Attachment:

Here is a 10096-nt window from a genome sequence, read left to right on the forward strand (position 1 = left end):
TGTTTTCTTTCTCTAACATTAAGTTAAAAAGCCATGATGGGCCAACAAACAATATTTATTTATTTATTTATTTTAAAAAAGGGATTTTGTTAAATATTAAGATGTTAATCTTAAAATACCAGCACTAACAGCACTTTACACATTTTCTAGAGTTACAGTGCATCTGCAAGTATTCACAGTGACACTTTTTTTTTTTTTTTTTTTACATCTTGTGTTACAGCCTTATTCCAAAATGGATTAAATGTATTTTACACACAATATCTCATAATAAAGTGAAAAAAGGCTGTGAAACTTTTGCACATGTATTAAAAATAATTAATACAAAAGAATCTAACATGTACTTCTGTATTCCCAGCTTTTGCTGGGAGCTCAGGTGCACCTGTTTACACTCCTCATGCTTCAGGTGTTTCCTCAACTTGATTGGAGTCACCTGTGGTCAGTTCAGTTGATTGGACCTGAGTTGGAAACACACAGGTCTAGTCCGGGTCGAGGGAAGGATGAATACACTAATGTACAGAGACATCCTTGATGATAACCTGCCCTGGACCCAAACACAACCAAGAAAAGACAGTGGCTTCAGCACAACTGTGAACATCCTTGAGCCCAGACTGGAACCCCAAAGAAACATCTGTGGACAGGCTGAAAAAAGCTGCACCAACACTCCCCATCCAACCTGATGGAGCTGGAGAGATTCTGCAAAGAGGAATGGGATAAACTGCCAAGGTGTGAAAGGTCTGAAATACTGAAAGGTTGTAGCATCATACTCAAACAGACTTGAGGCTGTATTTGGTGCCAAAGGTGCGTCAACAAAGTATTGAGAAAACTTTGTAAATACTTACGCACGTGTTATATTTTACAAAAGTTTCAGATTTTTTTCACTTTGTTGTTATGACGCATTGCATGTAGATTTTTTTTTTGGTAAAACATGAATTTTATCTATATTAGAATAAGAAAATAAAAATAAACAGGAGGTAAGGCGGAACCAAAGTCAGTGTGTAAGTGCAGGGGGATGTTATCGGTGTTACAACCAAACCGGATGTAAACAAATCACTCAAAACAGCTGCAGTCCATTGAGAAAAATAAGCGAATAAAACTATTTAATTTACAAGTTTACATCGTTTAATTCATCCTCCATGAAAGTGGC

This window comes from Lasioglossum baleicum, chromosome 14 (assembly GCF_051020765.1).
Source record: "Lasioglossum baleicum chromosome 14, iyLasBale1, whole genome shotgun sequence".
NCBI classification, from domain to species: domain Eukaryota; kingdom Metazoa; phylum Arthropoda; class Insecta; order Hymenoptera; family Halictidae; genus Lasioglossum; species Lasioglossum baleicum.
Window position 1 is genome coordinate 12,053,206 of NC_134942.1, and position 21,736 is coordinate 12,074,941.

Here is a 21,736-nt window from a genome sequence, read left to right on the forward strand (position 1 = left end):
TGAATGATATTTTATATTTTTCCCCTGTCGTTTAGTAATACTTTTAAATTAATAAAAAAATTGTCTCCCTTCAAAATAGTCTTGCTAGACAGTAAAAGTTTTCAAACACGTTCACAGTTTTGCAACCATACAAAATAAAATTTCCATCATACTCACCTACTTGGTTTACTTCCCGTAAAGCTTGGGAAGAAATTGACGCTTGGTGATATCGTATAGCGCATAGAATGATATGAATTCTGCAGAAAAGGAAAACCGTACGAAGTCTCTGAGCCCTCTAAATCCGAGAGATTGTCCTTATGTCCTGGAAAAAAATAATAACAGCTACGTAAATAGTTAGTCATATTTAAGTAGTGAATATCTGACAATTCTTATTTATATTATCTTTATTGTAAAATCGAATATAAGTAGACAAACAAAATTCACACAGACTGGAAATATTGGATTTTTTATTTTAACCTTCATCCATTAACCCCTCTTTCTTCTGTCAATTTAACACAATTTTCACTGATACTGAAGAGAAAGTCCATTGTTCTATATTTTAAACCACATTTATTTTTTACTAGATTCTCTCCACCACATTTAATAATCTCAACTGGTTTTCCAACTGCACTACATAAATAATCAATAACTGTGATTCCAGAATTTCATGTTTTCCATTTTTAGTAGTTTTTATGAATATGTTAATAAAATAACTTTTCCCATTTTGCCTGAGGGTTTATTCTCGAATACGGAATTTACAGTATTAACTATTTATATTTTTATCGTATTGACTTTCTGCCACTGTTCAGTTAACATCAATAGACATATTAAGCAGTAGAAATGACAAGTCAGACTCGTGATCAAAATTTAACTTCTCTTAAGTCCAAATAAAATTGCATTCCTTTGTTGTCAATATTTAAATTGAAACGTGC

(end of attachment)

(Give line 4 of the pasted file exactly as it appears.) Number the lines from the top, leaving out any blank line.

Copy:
Source record: "Lasioglossum baleicum chromosome 14, iyLasBale1, whole genome shotgun sequence".